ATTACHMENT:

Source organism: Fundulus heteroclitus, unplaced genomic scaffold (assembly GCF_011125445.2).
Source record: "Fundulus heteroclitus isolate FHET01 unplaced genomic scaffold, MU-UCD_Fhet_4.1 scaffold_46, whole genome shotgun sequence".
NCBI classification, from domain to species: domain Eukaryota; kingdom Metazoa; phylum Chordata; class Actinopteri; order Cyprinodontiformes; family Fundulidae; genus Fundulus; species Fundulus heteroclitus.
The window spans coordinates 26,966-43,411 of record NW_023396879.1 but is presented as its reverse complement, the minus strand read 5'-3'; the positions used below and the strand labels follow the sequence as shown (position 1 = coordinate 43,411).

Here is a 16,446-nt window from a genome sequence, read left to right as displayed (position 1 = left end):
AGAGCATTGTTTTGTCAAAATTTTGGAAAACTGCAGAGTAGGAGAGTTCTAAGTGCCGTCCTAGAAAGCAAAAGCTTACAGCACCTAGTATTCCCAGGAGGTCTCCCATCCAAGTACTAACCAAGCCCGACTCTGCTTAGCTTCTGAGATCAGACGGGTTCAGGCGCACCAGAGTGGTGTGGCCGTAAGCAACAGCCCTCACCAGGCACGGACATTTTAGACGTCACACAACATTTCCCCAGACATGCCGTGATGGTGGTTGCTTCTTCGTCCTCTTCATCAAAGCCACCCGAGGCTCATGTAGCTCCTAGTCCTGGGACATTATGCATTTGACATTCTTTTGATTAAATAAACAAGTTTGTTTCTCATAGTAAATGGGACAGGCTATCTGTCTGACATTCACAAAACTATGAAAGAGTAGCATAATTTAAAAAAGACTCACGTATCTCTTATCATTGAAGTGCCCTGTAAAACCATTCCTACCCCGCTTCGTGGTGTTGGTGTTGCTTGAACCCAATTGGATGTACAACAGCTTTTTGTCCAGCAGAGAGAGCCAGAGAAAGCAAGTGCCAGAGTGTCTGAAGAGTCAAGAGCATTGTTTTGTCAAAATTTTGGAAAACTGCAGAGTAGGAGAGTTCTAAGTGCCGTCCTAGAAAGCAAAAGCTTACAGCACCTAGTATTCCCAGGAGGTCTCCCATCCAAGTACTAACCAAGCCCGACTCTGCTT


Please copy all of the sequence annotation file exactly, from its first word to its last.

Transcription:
Source organism: Fundulus heteroclitus, unplaced genomic scaffold (assembly GCF_011125445.2).
Source record: "Fundulus heteroclitus isolate FHET01 unplaced genomic scaffold, MU-UCD_Fhet_4.1 scaffold_46, whole genome shotgun sequence".
NCBI classification, from domain to species: domain Eukaryota; kingdom Metazoa; phylum Chordata; class Actinopteri; order Cyprinodontiformes; family Fundulidae; genus Fundulus; species Fundulus heteroclitus.
The window spans coordinates 26,966-43,411 of record NW_023396879.1 but is presented as its reverse complement, the minus strand read 5'-3'; the positions used below and the strand labels follow the sequence as shown (position 1 = coordinate 43,411).

Here is a 16,446-nt window from a genome sequence, read left to right as displayed (position 1 = left end):
AGAGCATTGTTTTGTCAAAATTTTGGAAAACTGCAGAGTAGGAGAGTTCTAAGTGCCGTCCTAGAAAGCAAAAGCTTACAGCACCTAGTATTCCCAGGAGGTCTCCCATCCAAGTACTAACCAAGCCCGACTCTGCTTAGCTTCTGAGATCAGACGGGTTCAGGCGCACCAGAGTGGTGTGGCCGTAAGCAACAGCCCTCACCAGGCACGGACATTTTAGACGTCACACAACATTTCCCCAGACATGCCGTGATGGTGGTTGCTTCTTCGTCCTCTTCATCAAAGCCACCCGAGGCTCATGTAGCTCCTAGTCCTGGGACATTATGCATTTGACATTCTTTTGATTAAATAAACAAGTTTGTTTCTCATAGTAAATGGGACAGGCTATCTGTCTGACATTCACAAAACTATGAAAGAGTAGCATAATTTAAAAAAGACTCACGTATCTCTTATCATTGAAGTGCCCTGTAAAACCATTCCTACCCCGCTTCGTGGTGTTGGTGTTGCTTGAACCCAATTGGATGTACAACAGCTTTTTGTCCAGCAGAGAGAGCCAGAGAAAGCAAGTGCCAGAGTGTCTGAAGAGTCAAGAGCATTGTTTTGTCAAAATTTTGGAAAACTGCAGAGTAGGAGAGTTCTAAGTGCCGTCCTAGAAAGCAAAAGCTTACAGCACCTAGTATTCCCAGGAGGTCTCCCATCCAAGTACTAACCAAGCCCGACTCTGCTT